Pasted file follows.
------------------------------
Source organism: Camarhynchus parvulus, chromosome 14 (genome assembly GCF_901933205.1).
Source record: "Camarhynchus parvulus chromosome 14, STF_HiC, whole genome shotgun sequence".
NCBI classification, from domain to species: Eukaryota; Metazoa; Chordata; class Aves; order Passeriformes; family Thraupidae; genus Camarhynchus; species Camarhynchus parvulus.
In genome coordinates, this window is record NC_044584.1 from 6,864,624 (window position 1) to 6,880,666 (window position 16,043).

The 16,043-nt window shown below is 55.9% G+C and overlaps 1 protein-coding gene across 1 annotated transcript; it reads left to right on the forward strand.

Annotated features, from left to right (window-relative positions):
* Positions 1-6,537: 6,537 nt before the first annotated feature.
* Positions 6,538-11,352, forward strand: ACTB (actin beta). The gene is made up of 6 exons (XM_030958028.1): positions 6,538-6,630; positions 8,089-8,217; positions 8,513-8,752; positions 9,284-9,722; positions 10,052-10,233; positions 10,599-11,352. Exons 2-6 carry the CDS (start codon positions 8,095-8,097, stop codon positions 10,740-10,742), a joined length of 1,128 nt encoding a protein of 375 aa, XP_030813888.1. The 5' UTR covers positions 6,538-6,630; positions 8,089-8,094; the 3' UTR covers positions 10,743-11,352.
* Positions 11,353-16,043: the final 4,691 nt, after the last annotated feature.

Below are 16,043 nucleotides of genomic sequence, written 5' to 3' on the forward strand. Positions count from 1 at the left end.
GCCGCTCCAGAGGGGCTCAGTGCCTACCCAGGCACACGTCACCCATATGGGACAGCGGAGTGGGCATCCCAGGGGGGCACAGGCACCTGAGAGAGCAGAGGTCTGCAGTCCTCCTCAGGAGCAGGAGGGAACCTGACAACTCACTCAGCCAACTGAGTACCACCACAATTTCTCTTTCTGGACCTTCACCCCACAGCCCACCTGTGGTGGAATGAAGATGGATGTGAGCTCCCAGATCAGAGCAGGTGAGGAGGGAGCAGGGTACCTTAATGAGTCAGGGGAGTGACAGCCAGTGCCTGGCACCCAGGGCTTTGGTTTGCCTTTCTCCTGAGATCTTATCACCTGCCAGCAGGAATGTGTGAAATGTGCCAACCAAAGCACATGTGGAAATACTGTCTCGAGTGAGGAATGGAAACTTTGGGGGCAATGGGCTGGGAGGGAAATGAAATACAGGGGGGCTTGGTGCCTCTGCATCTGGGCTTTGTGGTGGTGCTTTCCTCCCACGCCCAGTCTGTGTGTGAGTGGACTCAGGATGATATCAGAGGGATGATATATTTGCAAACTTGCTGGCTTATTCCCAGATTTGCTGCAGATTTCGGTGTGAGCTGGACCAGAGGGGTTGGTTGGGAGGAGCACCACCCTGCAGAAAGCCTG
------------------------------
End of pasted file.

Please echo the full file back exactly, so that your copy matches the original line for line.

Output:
Source organism: Camarhynchus parvulus, chromosome 14 (genome assembly GCF_901933205.1).
Source record: "Camarhynchus parvulus chromosome 14, STF_HiC, whole genome shotgun sequence".
NCBI classification, from domain to species: Eukaryota; Metazoa; Chordata; class Aves; order Passeriformes; family Thraupidae; genus Camarhynchus; species Camarhynchus parvulus.
In genome coordinates, this window is record NC_044584.1 from 6,864,624 (window position 1) to 6,880,666 (window position 16,043).

The 16,043-nt window shown below is 55.9% G+C and overlaps 1 protein-coding gene across 1 annotated transcript; it reads left to right on the forward strand.

Annotated features, from left to right (window-relative positions):
* Positions 1-6,537: 6,537 nt before the first annotated feature.
* Positions 6,538-11,352, forward strand: ACTB (actin beta). The gene is made up of 6 exons (XM_030958028.1): positions 6,538-6,630; positions 8,089-8,217; positions 8,513-8,752; positions 9,284-9,722; positions 10,052-10,233; positions 10,599-11,352. Exons 2-6 carry the CDS (start codon positions 8,095-8,097, stop codon positions 10,740-10,742), a joined length of 1,128 nt encoding a protein of 375 aa, XP_030813888.1. The 5' UTR covers positions 6,538-6,630; positions 8,089-8,094; the 3' UTR covers positions 10,743-11,352.
* Positions 11,353-16,043: the final 4,691 nt, after the last annotated feature.

Below are 16,043 nucleotides of genomic sequence, written 5' to 3' on the forward strand. Positions count from 1 at the left end.
GCCGCTCCAGAGGGGCTCAGTGCCTACCCAGGCACACGTCACCCATATGGGACAGCGGAGTGGGCATCCCAGGGGGGCACAGGCACCTGAGAGAGCAGAGGTCTGCAGTCCTCCTCAGGAGCAGGAGGGAACCTGACAACTCACTCAGCCAACTGAGTACCACCACAATTTCTCTTTCTGGACCTTCACCCCACAGCCCACCTGTGGTGGAATGAAGATGGATGTGAGCTCCCAGATCAGAGCAGGTGAGGAGGGAGCAGGGTACCTTAATGAGTCAGGGGAGTGACAGCCAGTGCCTGGCACCCAGGGCTTTGGTTTGCCTTTCTCCTGAGATCTTATCACCTGCCAGCAGGAATGTGTGAAATGTGCCAACCAAAGCACATGTGGAAATACTGTCTCGAGTGAGGAATGGAAACTTTGGGGGCAATGGGCTGGGAGGGAAATGAAATACAGGGGGGCTTGGTGCCTCTGCATCTGGGCTTTGTGGTGGTGCTTTCCTCCCACGCCCAGTCTGTGTGTGAGTGGACTCAGGATGATATCAGAGGGATGATATATTTGCAAACTTGCTGGCTTATTCCCAGATTTGCTGCAGATTTCGGTGTGAGCTGGACCAGAGGGGTTGGTTGGGAGGAGCACCACCCTGCAGAAAGCCTG